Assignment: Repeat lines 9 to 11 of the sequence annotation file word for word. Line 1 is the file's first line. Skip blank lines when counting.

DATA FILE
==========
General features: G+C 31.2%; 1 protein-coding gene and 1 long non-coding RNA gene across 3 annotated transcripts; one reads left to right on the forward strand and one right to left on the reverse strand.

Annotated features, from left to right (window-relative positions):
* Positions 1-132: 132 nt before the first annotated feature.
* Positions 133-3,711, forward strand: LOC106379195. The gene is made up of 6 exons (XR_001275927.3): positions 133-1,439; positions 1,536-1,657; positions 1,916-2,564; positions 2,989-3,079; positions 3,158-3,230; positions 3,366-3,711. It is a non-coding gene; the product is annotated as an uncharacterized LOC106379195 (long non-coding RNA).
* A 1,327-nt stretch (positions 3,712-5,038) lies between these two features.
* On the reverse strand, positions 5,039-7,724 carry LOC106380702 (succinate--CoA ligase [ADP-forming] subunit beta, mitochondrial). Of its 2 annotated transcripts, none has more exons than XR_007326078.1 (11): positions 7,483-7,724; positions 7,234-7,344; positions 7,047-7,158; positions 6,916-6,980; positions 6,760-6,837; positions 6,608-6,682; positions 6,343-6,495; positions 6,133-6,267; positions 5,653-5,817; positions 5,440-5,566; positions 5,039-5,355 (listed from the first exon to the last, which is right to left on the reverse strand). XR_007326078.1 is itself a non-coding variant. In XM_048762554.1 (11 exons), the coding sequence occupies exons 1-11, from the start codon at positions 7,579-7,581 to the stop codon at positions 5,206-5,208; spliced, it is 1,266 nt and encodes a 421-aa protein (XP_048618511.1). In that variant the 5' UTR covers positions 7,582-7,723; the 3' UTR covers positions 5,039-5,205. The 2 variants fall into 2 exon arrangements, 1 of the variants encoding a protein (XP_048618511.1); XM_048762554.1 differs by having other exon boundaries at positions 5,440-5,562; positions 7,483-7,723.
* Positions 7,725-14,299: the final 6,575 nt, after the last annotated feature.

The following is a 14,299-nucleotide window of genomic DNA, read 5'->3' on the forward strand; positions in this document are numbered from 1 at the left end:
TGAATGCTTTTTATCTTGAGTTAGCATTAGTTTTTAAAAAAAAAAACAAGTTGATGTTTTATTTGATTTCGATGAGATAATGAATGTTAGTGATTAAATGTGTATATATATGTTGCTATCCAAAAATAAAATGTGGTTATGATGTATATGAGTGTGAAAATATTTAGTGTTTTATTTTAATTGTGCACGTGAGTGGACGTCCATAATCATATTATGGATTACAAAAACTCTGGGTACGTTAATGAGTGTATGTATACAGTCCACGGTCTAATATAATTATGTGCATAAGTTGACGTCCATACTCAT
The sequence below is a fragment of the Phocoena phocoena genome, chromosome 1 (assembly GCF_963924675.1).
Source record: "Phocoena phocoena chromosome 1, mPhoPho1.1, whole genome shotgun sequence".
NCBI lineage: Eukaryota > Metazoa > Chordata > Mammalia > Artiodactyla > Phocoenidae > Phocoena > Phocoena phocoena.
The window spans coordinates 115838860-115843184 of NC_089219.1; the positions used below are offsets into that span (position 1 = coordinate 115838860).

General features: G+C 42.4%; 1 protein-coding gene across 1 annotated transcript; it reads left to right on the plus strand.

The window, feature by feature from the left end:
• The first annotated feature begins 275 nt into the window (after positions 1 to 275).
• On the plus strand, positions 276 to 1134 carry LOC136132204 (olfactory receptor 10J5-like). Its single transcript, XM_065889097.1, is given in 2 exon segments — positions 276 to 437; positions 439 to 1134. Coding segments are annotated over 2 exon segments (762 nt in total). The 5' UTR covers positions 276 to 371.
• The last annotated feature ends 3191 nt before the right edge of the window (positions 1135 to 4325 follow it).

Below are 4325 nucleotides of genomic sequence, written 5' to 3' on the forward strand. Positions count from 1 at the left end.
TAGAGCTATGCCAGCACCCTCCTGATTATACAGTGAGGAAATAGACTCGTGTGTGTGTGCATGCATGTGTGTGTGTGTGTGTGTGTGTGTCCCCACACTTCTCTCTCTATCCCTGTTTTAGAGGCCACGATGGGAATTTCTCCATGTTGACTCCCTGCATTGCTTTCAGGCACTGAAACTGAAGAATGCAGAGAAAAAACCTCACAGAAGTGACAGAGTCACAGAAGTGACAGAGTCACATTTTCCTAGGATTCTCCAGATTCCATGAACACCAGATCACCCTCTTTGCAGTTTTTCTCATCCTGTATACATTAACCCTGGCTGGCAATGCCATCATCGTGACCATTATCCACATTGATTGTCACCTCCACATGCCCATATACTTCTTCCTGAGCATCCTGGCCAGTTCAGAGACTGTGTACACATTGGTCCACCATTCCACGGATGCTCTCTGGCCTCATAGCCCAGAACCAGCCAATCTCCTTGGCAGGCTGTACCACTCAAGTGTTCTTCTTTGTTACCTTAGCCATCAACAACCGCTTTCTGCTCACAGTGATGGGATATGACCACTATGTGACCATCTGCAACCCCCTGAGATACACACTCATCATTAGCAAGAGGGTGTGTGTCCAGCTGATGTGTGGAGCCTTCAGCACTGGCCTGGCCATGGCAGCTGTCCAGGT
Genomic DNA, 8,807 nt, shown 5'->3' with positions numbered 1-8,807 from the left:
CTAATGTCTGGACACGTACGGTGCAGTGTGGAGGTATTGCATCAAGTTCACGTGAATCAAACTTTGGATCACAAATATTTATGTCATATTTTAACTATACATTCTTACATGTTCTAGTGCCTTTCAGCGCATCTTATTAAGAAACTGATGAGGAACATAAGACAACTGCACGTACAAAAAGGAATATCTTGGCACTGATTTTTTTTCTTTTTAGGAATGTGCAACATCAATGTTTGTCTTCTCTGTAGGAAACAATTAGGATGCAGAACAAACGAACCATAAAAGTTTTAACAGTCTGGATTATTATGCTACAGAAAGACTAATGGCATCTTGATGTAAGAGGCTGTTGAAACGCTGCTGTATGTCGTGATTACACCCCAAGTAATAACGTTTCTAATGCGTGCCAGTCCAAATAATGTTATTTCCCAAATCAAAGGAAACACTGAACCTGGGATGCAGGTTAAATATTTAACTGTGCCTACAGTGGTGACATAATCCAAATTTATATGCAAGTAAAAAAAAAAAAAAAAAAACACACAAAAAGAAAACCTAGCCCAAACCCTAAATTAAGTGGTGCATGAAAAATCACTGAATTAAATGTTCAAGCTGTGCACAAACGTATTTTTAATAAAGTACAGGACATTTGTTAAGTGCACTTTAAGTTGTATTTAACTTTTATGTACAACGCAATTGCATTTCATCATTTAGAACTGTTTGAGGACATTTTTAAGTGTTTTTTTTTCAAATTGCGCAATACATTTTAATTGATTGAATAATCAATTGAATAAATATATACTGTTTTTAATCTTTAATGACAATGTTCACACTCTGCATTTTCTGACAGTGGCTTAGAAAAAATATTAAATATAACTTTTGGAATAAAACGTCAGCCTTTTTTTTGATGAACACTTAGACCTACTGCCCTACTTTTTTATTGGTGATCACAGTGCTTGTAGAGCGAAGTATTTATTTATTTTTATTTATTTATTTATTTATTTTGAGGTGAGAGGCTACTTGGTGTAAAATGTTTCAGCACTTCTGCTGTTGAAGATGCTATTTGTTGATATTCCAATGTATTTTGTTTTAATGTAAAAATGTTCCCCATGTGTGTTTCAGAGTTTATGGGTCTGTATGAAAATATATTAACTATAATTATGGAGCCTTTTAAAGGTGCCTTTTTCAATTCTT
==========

TGAATGCTTTTTATCTTGAGTTAGCATTAGTTTTTAAAAAAAAAAACAAGTTGATGTTTTATTTGATTTCGATGAGATAATGAATGTTAGTGATTAAATGTGTATATATATGTTGCTATCCAAAAATAAAATGTGGTTATGATGTATATGAGTGTGAAAATATTTAGTGTTTTATTTTAATTGTGCACGTGAGTGGACGTCCATAATCATATTATGGATTACAAAAACTCTGGGTACGTTAATGAGTGTATGTATACAGTCCACGGTCTAATATAATTATGTGCATAAGTTGACGTCCATACTCAT
The sequence below is a fragment of the Phocoena phocoena genome, chromosome 1 (assembly GCF_963924675.1).
Source record: "Phocoena phocoena chromosome 1, mPhoPho1.1, whole genome shotgun sequence".